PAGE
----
Gove shows true vision at Oxford Farming Conference

Irish agri-food will, no doubt, be breathing a sigh of relief, given the comments made by Department of Food and Rural Affairs (DEFRA) Secretary, Michael Gove, to this year’s Oxford Farming Conference.

Specifically, he said that the UK will seek to secure a free trade deal with the EU-27. He also inferred that continuing levy-free access for Irish beef to the British market would be included within this measure.

The trade implications for Ireland’s agri food sectors, emanating from the upcoming Brexit deal, are of paramount importance.

However, Gove also used his speech to flesh-out many of the policy principles that will underpin future British governments’ commitment to agriculture. And a number of these are worth taking full note of on this side of the Irish Sea

A case in point was Gove’s very adept co-positioning of production agriculture with public health priorities – citing the now proven nutritional link to conditions such as cancer and diabetes as verification for this stance.

All of this has echoes of the statements made repeatedly by UCD’s Professor Patrick Wall to the effect that farmers are now in the health business, as opposed to being mere producers of food.

And, all of this is so true. The one missing link is that of ensuring sustainable farmgate prices.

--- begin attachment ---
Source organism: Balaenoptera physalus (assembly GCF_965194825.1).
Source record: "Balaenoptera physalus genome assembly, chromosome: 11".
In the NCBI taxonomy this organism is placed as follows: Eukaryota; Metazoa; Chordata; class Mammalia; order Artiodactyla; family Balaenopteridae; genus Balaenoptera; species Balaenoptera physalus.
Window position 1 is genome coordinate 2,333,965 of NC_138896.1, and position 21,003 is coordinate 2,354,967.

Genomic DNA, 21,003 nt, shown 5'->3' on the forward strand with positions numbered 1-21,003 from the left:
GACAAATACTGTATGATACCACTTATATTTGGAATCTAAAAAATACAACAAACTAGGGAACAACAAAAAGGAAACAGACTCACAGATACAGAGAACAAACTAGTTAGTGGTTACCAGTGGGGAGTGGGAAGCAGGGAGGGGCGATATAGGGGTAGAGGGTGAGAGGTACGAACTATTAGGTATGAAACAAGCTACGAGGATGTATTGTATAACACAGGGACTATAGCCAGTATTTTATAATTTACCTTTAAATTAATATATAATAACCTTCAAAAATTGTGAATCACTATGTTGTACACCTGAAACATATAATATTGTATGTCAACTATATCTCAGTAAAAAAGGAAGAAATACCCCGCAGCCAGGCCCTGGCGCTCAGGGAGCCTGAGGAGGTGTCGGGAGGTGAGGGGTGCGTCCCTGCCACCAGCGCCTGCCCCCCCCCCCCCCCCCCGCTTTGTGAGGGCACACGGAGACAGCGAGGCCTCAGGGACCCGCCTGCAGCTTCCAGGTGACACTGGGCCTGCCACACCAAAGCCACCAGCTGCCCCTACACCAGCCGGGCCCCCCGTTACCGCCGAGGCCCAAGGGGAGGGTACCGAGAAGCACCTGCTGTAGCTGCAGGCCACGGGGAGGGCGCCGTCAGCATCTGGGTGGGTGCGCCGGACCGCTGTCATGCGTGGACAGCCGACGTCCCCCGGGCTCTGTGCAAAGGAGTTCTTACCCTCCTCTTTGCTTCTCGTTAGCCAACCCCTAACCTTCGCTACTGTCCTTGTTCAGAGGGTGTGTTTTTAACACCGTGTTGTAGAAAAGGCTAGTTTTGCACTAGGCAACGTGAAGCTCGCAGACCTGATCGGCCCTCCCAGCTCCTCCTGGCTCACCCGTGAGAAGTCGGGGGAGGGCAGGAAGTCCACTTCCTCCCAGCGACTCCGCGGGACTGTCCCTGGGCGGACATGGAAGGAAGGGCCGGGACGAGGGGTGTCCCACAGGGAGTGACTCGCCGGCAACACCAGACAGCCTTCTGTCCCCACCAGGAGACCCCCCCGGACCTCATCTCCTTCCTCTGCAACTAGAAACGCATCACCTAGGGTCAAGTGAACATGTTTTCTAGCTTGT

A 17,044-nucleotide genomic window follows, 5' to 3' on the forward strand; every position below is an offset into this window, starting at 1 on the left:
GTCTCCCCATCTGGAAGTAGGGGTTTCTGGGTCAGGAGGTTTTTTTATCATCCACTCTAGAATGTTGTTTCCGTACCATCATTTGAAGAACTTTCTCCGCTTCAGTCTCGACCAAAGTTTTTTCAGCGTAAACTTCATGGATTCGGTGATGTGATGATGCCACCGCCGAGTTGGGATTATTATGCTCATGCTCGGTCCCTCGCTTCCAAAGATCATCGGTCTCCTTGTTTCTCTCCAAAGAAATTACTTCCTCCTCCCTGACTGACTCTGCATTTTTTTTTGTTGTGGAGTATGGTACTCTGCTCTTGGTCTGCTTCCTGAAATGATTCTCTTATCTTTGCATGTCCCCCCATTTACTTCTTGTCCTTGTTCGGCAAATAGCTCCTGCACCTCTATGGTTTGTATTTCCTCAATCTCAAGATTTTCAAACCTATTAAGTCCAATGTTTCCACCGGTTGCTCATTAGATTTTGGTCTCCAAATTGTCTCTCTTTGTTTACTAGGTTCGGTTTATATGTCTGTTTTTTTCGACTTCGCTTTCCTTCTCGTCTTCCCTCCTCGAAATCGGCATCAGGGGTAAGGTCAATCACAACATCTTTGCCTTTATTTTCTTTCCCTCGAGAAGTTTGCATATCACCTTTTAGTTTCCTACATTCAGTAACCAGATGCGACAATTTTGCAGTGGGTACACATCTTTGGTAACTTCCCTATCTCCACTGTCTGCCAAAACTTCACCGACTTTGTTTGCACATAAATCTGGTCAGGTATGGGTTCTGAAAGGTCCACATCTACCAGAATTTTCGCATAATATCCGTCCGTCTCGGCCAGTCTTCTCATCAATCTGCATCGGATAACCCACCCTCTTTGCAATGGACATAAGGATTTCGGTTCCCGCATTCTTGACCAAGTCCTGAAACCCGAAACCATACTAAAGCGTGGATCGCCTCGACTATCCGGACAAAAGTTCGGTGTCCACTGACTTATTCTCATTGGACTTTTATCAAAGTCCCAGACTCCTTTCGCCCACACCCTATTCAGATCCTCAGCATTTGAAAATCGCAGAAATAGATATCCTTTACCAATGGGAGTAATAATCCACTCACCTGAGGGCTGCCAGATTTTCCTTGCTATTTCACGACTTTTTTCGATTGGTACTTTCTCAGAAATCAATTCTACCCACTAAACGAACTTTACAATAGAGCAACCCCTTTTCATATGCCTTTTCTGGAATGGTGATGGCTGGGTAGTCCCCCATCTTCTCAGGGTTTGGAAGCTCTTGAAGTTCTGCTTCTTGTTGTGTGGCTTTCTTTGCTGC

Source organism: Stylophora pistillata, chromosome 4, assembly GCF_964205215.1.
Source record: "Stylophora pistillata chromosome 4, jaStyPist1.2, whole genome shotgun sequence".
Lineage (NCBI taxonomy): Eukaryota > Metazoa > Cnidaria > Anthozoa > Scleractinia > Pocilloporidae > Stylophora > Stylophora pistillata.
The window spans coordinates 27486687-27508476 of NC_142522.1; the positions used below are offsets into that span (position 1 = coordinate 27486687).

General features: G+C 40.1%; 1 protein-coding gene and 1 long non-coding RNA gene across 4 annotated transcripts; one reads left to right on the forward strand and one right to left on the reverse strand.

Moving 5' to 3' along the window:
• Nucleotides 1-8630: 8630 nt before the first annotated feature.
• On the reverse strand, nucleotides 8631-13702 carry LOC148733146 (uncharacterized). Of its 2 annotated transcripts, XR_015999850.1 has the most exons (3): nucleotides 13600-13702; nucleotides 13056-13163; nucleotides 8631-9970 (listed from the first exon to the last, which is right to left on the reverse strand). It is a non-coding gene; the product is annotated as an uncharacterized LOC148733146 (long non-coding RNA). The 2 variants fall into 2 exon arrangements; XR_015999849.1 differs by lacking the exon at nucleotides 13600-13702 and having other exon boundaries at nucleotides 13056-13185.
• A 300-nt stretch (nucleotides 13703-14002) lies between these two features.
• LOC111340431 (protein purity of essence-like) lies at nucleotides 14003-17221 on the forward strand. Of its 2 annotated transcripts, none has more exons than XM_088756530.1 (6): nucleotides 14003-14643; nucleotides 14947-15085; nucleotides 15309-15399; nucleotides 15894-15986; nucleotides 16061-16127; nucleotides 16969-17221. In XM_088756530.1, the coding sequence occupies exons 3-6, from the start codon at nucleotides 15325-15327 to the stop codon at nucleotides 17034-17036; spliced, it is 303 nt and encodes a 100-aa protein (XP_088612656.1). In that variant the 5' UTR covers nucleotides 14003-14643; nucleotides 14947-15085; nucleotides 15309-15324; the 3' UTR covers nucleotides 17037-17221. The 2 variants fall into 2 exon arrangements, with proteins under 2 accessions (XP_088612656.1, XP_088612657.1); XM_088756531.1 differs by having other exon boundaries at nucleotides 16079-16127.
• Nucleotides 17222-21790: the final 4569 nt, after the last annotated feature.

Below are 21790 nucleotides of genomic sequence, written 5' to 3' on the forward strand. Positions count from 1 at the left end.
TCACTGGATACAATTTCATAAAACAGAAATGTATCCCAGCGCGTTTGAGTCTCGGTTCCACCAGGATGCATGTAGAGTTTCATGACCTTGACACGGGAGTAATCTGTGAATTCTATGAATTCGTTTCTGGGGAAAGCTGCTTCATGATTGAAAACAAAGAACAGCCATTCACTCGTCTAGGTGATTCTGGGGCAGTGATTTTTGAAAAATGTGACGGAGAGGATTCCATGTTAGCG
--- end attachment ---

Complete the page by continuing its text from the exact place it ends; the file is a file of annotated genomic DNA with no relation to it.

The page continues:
The good news for British farmers, however, is that the benefits of delivering a fully transparent food chain have also been fully noted by the DEFRA secretary.

And to this end, he has instructed his ministerial colleague, George Eustice, to get to the bottom of the buying-in policies operated by all the retail multiples operating in the UK.

Let’s hope that European Commissioner for Agriculture and Rural Development, Phil Hogan, can get his act together in a similar vein.

One of the other encouraging facets to Gove’s speech was his commitment to driving food production standards in the UK upwards – from a sustainability, conservation and environmental protection perspective.

The history books will show that the UK was, primarily, responsible for pushing forward the agenda on environmental protection within the EU over the past thirty years or so.

My understanding is that a free-trade deal between the UK and the EU-27 requires the continuing harmonisation of food production standards.

So we could arrive at a situation, by default, where the UK would be driving the food production agenda in the EU well into the future.

This, in turn, would be good news for Ireland.

Bord Bia’s Origin Green initiative would then have the opportunity to truly reflect the potential of the Irish food sector to deliver on the vision of sustainable intensification.

This is a principle that was strongly championed by Simon Coveney during his time as Ireland’s former minister for agriculture, food and the marine.